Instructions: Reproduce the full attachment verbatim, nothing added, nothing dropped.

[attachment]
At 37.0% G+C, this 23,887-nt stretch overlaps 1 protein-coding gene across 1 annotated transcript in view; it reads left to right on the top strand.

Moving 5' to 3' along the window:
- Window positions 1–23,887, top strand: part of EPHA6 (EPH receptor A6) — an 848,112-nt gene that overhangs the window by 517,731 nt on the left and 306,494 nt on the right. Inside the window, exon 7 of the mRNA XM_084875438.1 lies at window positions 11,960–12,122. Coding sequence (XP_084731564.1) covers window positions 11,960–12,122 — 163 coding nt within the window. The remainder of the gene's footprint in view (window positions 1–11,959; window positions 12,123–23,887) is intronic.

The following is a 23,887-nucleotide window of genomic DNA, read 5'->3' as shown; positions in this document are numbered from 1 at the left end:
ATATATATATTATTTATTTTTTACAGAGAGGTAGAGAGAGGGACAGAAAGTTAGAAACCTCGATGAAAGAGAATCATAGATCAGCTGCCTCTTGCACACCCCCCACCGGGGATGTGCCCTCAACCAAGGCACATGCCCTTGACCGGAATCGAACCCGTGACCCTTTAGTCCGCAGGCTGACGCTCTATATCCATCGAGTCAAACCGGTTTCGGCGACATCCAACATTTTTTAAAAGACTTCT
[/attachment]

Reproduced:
At 37.0% G+C, this 23,887-nt stretch overlaps 1 protein-coding gene across 1 annotated transcript in view; it reads left to right on the top strand.

Moving 5' to 3' along the window:
- Window positions 1–23,887, top strand: part of EPHA6 (EPH receptor A6) — an 848,112-nt gene that overhangs the window by 517,731 nt on the left and 306,494 nt on the right. Inside the window, exon 7 of the mRNA XM_084875438.1 lies at window positions 11,960–12,122. Coding sequence (XP_084731564.1) covers window positions 11,960–12,122 — 163 coding nt within the window. The remainder of the gene's footprint in view (window positions 1–11,959; window positions 12,123–23,887) is intronic.

The following is a 23,887-nucleotide window of genomic DNA, read 5'->3' as shown; positions in this document are numbered from 1 at the left end:
ATATATATATTATTTATTTTTTACAGAGAGGTAGAGAGAGGGACAGAAAGTTAGAAACCTCGATGAAAGAGAATCATAGATCAGCTGCCTCTTGCACACCCCCCACCGGGGATGTGCCCTCAACCAAGGCACATGCCCTTGACCGGAATCGAACCCGTGACCCTTTAGTCCGCAGGCTGACGCTCTATATCCATCGAGTCAAACCGGTTTCGGCGACATCCAACATTTTTTAAAAGACTTCT